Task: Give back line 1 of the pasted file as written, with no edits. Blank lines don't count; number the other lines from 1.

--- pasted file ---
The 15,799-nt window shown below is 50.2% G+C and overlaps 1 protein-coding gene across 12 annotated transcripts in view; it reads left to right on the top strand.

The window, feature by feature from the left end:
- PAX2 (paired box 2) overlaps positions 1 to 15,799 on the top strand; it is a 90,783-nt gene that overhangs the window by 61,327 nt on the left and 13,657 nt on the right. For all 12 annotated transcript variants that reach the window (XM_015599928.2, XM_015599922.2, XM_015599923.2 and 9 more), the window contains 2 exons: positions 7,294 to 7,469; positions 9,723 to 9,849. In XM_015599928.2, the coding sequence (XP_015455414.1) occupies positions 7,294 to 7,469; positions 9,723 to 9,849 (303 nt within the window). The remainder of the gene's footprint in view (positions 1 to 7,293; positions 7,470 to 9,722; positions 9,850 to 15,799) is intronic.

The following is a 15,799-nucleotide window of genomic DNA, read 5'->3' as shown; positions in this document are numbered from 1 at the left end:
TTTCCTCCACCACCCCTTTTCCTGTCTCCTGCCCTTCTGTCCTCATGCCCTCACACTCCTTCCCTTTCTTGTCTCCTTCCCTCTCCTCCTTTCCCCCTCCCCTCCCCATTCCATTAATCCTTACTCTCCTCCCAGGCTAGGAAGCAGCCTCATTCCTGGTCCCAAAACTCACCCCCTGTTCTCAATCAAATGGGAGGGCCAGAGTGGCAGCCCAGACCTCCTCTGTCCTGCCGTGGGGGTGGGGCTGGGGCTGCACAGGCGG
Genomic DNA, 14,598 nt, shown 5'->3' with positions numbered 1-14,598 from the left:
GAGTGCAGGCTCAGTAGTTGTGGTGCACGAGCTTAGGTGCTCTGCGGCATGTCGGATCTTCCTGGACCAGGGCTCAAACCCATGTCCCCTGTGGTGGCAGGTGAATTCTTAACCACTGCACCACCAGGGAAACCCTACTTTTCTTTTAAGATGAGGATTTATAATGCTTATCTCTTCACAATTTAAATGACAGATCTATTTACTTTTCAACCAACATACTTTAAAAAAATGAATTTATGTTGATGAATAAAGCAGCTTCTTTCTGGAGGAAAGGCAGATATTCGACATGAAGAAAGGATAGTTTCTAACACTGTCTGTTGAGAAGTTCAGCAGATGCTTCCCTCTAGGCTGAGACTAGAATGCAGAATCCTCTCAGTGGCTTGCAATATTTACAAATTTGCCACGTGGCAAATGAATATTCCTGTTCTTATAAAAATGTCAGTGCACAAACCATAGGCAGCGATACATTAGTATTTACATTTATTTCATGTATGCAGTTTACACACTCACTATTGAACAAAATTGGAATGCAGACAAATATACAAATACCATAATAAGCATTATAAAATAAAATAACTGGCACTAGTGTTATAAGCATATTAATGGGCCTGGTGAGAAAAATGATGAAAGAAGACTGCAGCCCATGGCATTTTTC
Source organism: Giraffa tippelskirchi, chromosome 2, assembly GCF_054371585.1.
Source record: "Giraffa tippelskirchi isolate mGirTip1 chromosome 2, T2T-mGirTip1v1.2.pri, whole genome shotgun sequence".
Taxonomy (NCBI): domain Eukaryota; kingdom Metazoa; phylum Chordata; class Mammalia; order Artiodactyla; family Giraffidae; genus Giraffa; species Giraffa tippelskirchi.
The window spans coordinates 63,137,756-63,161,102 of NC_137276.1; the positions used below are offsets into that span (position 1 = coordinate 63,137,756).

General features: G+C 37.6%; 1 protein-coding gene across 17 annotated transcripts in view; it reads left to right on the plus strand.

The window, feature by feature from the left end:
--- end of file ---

The 15,799-nt window shown below is 50.2% G+C and overlaps 1 protein-coding gene across 12 annotated transcripts in view; it reads left to right on the top strand.